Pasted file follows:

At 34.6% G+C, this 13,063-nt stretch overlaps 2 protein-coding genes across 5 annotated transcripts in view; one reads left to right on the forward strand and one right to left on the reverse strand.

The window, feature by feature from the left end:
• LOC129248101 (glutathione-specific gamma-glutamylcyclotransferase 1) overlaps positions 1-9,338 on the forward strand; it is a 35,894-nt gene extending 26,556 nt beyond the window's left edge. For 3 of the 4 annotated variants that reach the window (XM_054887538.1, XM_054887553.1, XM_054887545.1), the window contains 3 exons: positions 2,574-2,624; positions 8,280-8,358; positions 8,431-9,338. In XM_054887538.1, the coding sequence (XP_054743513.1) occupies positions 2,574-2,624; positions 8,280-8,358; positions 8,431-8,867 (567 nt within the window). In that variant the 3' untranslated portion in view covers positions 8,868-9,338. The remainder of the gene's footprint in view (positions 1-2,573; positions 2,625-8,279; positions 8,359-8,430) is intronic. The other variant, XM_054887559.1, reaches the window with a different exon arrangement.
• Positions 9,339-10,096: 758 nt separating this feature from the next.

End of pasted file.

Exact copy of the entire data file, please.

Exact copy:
At 34.6% G+C, this 13,063-nt stretch overlaps 2 protein-coding genes across 5 annotated transcripts in view; one reads left to right on the forward strand and one right to left on the reverse strand.

The window, feature by feature from the left end:
• LOC129248101 (glutathione-specific gamma-glutamylcyclotransferase 1) overlaps positions 1-9,338 on the forward strand; it is a 35,894-nt gene extending 26,556 nt beyond the window's left edge. For 3 of the 4 annotated variants that reach the window (XM_054887538.1, XM_054887553.1, XM_054887545.1), the window contains 3 exons: positions 2,574-2,624; positions 8,280-8,358; positions 8,431-9,338. In XM_054887538.1, the coding sequence (XP_054743513.1) occupies positions 2,574-2,624; positions 8,280-8,358; positions 8,431-8,867 (567 nt within the window). In that variant the 3' untranslated portion in view covers positions 8,868-9,338. The remainder of the gene's footprint in view (positions 1-2,573; positions 2,625-8,279; positions 8,359-8,430) is intronic. The other variant, XM_054887559.1, reaches the window with a different exon arrangement.
• Positions 9,339-10,096: 758 nt separating this feature from the next.